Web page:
Here is a personal story to illustrate how closely we are connected. I was sitting at Anchorage airport having facilitated leadership programs at the North Slope, Alaska. It was my first trip to Alaska, and I knew no one in Anchorage. The royal wedding was being broadcast on the screens in the terminal, and the lady next to me started to chat. It was early, and I wanted to see the dress before boarding, so we talked. Eventually the conversation turned to current things. I shared that I lived in Colorado. She knew someone in Colorado… it turned out that her friend was someone I know well. We immediately went from strangers with nothing in common to acquaintances with someone in common.

Whether you find it easy to strike up a conversation with a stranger or someone who has a hard time meeting and talking to new people, networking and cultivating winning relationships is a necessary skill if you’re looking to get ahead.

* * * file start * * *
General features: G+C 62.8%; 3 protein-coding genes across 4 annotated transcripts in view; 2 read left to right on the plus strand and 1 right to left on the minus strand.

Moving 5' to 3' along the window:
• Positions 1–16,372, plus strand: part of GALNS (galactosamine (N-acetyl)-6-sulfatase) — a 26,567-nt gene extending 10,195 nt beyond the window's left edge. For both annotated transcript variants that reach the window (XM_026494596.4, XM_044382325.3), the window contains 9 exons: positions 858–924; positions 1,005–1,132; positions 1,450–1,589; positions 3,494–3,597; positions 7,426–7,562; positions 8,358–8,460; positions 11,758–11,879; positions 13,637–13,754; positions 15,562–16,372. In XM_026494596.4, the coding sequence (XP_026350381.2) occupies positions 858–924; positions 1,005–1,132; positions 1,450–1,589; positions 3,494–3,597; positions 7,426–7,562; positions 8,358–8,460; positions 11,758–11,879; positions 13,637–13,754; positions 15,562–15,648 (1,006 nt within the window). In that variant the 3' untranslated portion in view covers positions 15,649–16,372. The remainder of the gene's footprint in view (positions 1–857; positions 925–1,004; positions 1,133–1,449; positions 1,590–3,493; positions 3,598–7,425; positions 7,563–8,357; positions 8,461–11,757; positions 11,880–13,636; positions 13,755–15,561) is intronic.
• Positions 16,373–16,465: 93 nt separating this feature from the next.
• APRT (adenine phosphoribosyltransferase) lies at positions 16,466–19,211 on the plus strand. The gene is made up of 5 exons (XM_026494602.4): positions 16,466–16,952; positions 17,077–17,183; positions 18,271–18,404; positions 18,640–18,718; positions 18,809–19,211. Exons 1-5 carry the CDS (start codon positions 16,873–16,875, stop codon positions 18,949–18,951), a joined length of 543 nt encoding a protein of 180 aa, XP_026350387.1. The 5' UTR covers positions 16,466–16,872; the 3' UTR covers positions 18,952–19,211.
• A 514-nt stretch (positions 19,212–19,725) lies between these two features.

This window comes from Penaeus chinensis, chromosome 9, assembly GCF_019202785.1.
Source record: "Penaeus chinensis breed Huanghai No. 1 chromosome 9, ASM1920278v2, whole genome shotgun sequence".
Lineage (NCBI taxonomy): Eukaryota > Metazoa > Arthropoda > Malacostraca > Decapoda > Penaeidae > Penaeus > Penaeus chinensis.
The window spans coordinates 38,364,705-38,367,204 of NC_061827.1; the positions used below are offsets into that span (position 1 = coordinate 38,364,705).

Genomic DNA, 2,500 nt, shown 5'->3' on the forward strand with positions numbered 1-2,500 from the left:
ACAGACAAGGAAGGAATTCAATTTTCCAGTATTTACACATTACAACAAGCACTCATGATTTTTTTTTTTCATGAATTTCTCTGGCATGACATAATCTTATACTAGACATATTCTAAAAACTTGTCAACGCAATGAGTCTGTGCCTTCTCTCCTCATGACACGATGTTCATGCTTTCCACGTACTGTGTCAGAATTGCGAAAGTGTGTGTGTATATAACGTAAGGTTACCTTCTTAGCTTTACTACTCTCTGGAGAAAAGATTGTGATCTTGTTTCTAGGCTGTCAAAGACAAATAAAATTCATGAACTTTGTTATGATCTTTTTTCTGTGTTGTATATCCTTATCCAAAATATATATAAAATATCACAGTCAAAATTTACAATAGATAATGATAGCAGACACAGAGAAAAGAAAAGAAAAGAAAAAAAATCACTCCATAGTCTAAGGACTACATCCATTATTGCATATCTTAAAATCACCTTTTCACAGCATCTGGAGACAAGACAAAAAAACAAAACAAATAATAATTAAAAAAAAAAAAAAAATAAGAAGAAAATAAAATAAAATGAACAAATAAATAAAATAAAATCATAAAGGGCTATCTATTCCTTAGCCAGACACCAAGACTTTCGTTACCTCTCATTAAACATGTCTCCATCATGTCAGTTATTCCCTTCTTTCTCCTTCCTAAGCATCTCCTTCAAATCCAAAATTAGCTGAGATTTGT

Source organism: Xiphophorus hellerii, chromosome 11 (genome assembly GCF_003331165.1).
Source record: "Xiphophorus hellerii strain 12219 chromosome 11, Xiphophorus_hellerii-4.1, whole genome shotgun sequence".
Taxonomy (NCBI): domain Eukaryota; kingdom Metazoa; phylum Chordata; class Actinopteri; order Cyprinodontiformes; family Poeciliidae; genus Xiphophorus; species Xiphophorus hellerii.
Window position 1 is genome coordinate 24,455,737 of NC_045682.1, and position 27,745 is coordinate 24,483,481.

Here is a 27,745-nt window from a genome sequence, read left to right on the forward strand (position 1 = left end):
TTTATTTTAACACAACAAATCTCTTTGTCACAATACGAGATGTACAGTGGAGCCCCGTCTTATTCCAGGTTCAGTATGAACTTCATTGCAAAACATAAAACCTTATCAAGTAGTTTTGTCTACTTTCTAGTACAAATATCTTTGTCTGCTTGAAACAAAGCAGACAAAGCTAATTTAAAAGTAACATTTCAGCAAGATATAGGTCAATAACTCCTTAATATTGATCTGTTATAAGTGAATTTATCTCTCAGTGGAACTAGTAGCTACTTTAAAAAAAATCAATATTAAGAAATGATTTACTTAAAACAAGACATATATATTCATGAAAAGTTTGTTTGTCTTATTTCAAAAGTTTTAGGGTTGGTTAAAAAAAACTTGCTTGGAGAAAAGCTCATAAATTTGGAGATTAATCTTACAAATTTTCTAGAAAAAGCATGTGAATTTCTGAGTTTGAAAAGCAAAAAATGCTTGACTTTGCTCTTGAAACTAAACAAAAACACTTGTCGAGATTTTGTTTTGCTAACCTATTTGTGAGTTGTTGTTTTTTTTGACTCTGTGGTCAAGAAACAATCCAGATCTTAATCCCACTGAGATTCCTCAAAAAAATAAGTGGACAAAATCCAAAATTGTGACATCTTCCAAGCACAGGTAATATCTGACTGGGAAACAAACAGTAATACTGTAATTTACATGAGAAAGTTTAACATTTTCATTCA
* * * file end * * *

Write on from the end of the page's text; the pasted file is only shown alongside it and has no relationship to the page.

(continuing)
With that in mind, here are six tips to help prepare you for your next networking opportunity.

Build Your Network
1. Start before you arrive. Review the agenda and speaker bios, check your social media connections to see who is attending and who you might like to meet. Then contact them via email, LinkedIn or twitter.
2. Practice your “hello”. You need to think about how to say “hello” and introduce who you are and a little context as to why you are at the event. 30-seconds or less, make it genuine and remember the intent is to open up a conversation not simply toot your own horn!
3. Get out of your comfort zone. Talk to “strangers” you may be surprised at just how connected you are. Remember relationships are not just for today… maybe this new contact could be your boss, colleague or new client next month, next year.

Maintain Your Network
4. Connect. I use LinkedIn to keep in touch with my contacts. Send a personal invitation (not the standard wording) to the people you would like to remain in contact with.
5. Stay in touch. There is a new tool on LinkedIn that allows you to set reminders to get in touch with people (open a profile, click on ‘relationships’ and then reminders). Look for opportunities to send a quick congratulations message, or an article and “thinking of you”. Ask for help and input from your network, you may just receive a suggestion you hadn’t considered!